The proof is that the borders existed BEFORE the Survey...

UltraVires 07-31-2019 06:47 PM

Quote:

Originally Posted by King of the Americas (Post 21782084)
The proof is that the borders existed BEFORE the Survey...

What proof is that?

Exapno Mapcase 07-31-2019 10:19 PM

Quote:

Originally Posted by King of the Americas (Post 21782084)
The proof is that the borders existed BEFORE the Survey...

Huh? The document talks about Indian Territory, which probably refers to the territories established by the Indian Intercourse Act of 1834. Those were the creations of the U.S. government, areas to which Indians were forced to go and forced to adopt mainstream, i.e., white, customs. Such areas are the exact opposite of what conditions might theoretically have been like before the U.S. existed, much less before Columbus.

Kimstu 07-31-2019 10:25 PM

Is the OP perhaps thinking that because the 1846 surveyor's affidavit form he linked to refers to the "Indian Meridian", that that somehow proves that the Indians had already surveyed the region?

The linked image is followed by this remark from the poster:
Quote:

The operational phrase therein is "Indian Meridian"...the western territories weren't settled, or tamed. THEY were stolen.

Kimstu 07-31-2019 10:32 PM

Quote:

Originally Posted by Exapno Mapcase (Post 21782031)
That image dates from 1846

Actually, now that I look at it more closely, it doesn't. It's a surveyor's affidavit form printed for the years 189x, as can be seen on the subscription line ending "189" and followed by a dotted line for writing in the last digit of the year number.

The text of the form refers to an "Act of Congress" passed in 1846, which is what momentarily confused both of us, and appears to have confused the OP even more.

Little Nemo 07-31-2019 10:34 PM

Quote:

Originally Posted by King of the Americas (Post 21781725)
Re-creating lists isn't history... Why not task us with researching the individuals, their families, look into MORE than inventories...locate the house, look for the context to tell us more than speculation.

I spent over 40 hours just re-typing this stuff to add a column for the room.

It wasn't investigative enough for me... Again, I come for Criminal Justice & Legal Studies.

History should be a search for what's missing, not acceptance of a Government issued History book.

You were a student. This is the kind of boring project professors assign to their students.

If you had been in some science or engineering field, they'd have had you spending hundreds of hours performing a long series of repetitive experiments and recording the results.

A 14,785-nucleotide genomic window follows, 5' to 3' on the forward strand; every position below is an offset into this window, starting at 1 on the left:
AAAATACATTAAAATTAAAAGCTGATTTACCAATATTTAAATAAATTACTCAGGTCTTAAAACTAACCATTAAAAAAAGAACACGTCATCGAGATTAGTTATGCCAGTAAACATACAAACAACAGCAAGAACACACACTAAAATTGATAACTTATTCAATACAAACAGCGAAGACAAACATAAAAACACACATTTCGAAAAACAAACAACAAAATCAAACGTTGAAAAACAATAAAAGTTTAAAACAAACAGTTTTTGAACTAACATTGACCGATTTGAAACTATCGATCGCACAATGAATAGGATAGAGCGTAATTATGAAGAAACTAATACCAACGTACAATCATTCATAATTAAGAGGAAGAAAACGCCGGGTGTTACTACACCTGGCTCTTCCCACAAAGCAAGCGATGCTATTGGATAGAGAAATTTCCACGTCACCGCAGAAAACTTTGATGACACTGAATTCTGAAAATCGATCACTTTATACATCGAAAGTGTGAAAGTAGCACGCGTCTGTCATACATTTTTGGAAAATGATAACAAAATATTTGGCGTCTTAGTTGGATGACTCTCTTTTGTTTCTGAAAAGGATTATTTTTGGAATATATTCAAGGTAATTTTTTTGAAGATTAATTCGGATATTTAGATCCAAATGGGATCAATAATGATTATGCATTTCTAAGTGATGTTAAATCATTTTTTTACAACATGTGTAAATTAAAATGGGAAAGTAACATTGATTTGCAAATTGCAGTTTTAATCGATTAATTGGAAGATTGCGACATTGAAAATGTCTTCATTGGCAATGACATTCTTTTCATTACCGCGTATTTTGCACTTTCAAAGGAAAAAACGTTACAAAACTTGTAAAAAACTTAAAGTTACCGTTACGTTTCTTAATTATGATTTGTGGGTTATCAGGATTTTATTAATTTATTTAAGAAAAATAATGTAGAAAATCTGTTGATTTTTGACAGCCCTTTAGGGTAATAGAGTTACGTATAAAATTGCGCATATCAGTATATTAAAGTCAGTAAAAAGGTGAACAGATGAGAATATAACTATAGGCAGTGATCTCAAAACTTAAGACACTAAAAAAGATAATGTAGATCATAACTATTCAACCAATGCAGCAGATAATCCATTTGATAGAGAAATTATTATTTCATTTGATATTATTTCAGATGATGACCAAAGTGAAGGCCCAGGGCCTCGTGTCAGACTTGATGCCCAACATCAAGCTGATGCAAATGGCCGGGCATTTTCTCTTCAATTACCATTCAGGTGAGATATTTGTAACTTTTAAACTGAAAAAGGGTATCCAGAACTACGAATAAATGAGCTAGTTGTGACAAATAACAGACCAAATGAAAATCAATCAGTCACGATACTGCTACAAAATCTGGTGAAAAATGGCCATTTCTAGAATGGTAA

Johnny Bravo 08-01-2019 12:05 AM

The Indian meridian was established in 1870 and was chosen arbitrarily.

Your picture shows a form letter pulled verbatim from the Manual of Surveying Instructions for the Survey of the Public Lands of the United States and Private Land Claims, written in 1890.

I have no idea what you think you proved.

Sunny Daze 08-01-2019 12:34 AM

I do think I can see why you were not admitted to that graduate program.

Have you considered that history is not just one thing? Military history, for example, is different than examinations of the life of peasants after the Black Death.

MrDibble 08-01-2019 01:11 AM

Quote:

Originally Posted by King of the Americas (Post 21781725)
Re-creating lists isn't history... Why not task us with researching the individuals, their families, look into MORE than inventories...locate the house, look for the context to tell us more than speculation.

I think you may be confusing history and archaeology.

King of the Americas 08-01-2019 04:47 AM

Quote:

Originally Posted by Exapno Mapcase (Post 21782529)
Huh? The document talks about Indian Territory, which probably refers to the territories established by the Indian Intercourse Act of 1834. Those were the creations of the U.S. government, areas to which Indians were forced to go and forced to adopt mainstream, i.e., white, customs. Such areas are the exact opposite of what conditions might theoretically have been like before the U.S. existed, much less before Columbus.

Nah.

Rectangles were created by Amerindians. The Rectangle Survey System, cut them into square townships.

Here's a set I have spent extensive time studying.

https://imgur.com/gallery/Fr1gxXh

King of the Americas 08-01-2019 04:55 AM

Quote:

Originally Posted by Kimstu (Post 21782533)
Is the OP perhaps thinking that because the 1846 surveyor's affidavit form he linked to refers to the "Indian Meridian", that that somehow proves that the Indians had already surveyed the region?

The linked image is followed by this remark from the poster:

Not exactly.

Indian Meridians are actual lines, "meander lines" that surveyors followed to find and destroy markers, and re-create new ones.

You can use Google Earth to see their existence in uninhabited places.

Examine Long Island, and look at the area in-between the eastern barrier reef and the island itself...rectangles, everywhere.

The surveyed notes were just my primary source data. I used Google Earth to make the discovery.

King of the Americas 08-01-2019 05:12 AM

Quote:

Originally Posted by Kimstu (Post 21782544)